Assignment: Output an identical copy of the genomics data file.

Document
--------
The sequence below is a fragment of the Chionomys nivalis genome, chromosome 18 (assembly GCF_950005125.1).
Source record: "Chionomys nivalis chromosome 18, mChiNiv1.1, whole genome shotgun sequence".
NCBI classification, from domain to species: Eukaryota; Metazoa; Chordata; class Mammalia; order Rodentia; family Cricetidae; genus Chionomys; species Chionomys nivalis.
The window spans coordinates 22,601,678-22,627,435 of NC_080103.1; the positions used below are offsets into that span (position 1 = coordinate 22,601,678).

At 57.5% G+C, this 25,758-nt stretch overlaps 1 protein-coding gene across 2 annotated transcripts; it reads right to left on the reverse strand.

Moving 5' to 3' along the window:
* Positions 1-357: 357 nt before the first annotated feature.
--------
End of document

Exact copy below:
The sequence below is a fragment of the Chionomys nivalis genome, chromosome 18 (assembly GCF_950005125.1).
Source record: "Chionomys nivalis chromosome 18, mChiNiv1.1, whole genome shotgun sequence".
NCBI classification, from domain to species: Eukaryota; Metazoa; Chordata; class Mammalia; order Rodentia; family Cricetidae; genus Chionomys; species Chionomys nivalis.
The window spans coordinates 22,601,678-22,627,435 of NC_080103.1; the positions used below are offsets into that span (position 1 = coordinate 22,601,678).

At 57.5% G+C, this 25,758-nt stretch overlaps 1 protein-coding gene across 2 annotated transcripts; it reads right to left on the reverse strand.

Moving 5' to 3' along the window:
* Positions 1-357: 357 nt before the first annotated feature.